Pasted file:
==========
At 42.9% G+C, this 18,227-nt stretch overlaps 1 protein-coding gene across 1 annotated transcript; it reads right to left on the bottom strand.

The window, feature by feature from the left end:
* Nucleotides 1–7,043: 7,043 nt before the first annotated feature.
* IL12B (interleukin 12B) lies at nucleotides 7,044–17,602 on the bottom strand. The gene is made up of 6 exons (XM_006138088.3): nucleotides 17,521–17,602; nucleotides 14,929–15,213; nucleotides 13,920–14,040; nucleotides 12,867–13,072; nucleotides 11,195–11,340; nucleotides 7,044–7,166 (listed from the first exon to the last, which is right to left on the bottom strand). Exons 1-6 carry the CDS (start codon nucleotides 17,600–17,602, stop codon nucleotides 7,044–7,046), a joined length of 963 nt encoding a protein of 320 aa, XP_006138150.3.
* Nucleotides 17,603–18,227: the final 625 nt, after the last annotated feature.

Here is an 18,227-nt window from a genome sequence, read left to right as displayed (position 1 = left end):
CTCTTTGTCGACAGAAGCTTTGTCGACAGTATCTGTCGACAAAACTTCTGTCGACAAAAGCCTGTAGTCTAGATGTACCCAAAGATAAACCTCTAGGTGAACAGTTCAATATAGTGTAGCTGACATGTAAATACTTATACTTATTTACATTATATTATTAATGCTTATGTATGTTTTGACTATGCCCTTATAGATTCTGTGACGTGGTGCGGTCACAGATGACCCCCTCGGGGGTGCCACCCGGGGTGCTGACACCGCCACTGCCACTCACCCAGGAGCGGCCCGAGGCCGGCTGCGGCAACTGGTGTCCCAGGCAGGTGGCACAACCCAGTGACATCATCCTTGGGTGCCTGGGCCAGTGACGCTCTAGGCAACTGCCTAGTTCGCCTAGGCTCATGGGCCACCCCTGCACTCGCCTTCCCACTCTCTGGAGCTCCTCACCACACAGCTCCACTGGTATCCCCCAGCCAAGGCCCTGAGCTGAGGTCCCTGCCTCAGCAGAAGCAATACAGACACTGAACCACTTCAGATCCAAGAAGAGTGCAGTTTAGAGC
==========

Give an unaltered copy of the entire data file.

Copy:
At 42.9% G+C, this 18,227-nt stretch overlaps 1 protein-coding gene across 1 annotated transcript; it reads right to left on the bottom strand.

The window, feature by feature from the left end:
* Nucleotides 1–7,043: 7,043 nt before the first annotated feature.
* IL12B (interleukin 12B) lies at nucleotides 7,044–17,602 on the bottom strand. The gene is made up of 6 exons (XM_006138088.3): nucleotides 17,521–17,602; nucleotides 14,929–15,213; nucleotides 13,920–14,040; nucleotides 12,867–13,072; nucleotides 11,195–11,340; nucleotides 7,044–7,166 (listed from the first exon to the last, which is right to left on the bottom strand). Exons 1-6 carry the CDS (start codon nucleotides 17,600–17,602, stop codon nucleotides 7,044–7,046), a joined length of 963 nt encoding a protein of 320 aa, XP_006138150.3.
* Nucleotides 17,603–18,227: the final 625 nt, after the last annotated feature.

Here is an 18,227-nt window from a genome sequence, read left to right as displayed (position 1 = left end):
CTCTTTGTCGACAGAAGCTTTGTCGACAGTATCTGTCGACAAAACTTCTGTCGACAAAAGCCTGTAGTCTAGATGTACCCAAAGATAAACCTCTAGGTGAACAGTTCAATATAGTGTAGCTGACATGTAAATACTTATACTTATTTACATTATATTATTAATGCTTATGTATGTTTTGACTATGCCCTTATAGATTCTGTGACGTGGTGCGGTCACAGATGACCCCCTCGGGGGTGCCACCCGGGGTGCTGACACCGCCACTGCCACTCACCCAGGAGCGGCCCGAGGCCGGCTGCGGCAACTGGTGTCCCAGGCAGGTGGCACAACCCAGTGACATCATCCTTGGGTGCCTGGGCCAGTGACGCTCTAGGCAACTGCCTAGTTCGCCTAGGCTCATGGGCCACCCCTGCACTCGCCTTCCCACTCTCTGGAGCTCCTCACCACACAGCTCCACTGGTATCCCCCAGCCAAGGCCCTGAGCTGAGGTCCCTGCCTCAGCAGAAGCAATACAGACACTGAACCACTTCAGATCCAAGAAGAGTGCAGTTTAGAGC